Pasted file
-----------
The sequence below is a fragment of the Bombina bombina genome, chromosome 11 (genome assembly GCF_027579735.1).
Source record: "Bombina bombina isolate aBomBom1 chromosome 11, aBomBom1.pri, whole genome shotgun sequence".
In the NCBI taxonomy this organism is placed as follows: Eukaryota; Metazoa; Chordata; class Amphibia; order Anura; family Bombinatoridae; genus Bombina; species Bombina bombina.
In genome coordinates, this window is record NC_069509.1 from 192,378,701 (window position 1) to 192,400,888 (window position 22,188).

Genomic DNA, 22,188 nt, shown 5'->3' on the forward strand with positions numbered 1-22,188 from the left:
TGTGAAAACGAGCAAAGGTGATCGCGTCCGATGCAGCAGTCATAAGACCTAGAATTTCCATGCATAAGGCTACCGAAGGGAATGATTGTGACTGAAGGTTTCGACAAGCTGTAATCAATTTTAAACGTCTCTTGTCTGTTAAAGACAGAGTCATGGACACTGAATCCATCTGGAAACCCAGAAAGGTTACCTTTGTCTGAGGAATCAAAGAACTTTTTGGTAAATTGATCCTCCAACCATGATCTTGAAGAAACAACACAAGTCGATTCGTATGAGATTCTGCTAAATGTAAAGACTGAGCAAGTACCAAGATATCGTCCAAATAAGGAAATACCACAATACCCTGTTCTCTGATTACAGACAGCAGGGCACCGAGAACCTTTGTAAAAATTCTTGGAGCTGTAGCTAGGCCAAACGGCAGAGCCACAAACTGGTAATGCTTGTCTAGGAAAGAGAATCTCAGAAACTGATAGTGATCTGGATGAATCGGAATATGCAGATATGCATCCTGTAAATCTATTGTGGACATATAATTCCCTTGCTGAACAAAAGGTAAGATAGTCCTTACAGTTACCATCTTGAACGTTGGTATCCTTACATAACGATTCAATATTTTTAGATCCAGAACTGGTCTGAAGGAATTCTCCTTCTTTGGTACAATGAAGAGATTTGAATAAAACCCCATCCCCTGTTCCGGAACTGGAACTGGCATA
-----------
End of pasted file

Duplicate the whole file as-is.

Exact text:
The sequence below is a fragment of the Bombina bombina genome, chromosome 11 (genome assembly GCF_027579735.1).
Source record: "Bombina bombina isolate aBomBom1 chromosome 11, aBomBom1.pri, whole genome shotgun sequence".
In the NCBI taxonomy this organism is placed as follows: Eukaryota; Metazoa; Chordata; class Amphibia; order Anura; family Bombinatoridae; genus Bombina; species Bombina bombina.
In genome coordinates, this window is record NC_069509.1 from 192,378,701 (window position 1) to 192,400,888 (window position 22,188).

Genomic DNA, 22,188 nt, shown 5'->3' on the forward strand with positions numbered 1-22,188 from the left:
TGTGAAAACGAGCAAAGGTGATCGCGTCCGATGCAGCAGTCATAAGACCTAGAATTTCCATGCATAAGGCTACCGAAGGGAATGATTGTGACTGAAGGTTTCGACAAGCTGTAATCAATTTTAAACGTCTCTTGTCTGTTAAAGACAGAGTCATGGACACTGAATCCATCTGGAAACCCAGAAAGGTTACCTTTGTCTGAGGAATCAAAGAACTTTTTGGTAAATTGATCCTCCAACCATGATCTTGAAGAAACAACACAAGTCGATTCGTATGAGATTCTGCTAAATGTAAAGACTGAGCAAGTACCAAGATATCGTCCAAATAAGGAAATACCACAATACCCTGTTCTCTGATTACAGACAGCAGGGCACCGAGAACCTTTGTAAAAATTCTTGGAGCTGTAGCTAGGCCAAACGGCAGAGCCACAAACTGGTAATGCTTGTCTAGGAAAGAGAATCTCAGAAACTGATAGTGATCTGGATGAATCGGAATATGCAGATATGCATCCTGTAAATCTATTGTGGACATATAATTCCCTTGCTGAACAAAAGGTAAGATAGTCCTTACAGTTACCATCTTGAACGTTGGTATCCTTACATAACGATTCAATATTTTTAGATCCAGAACTGGTCTGAAGGAATTCTCCTTCTTTGGTACAATGAAGAGATTTGAATAAAACCCCATCCCCTGTTCCGGAACTGGAACTGGCATA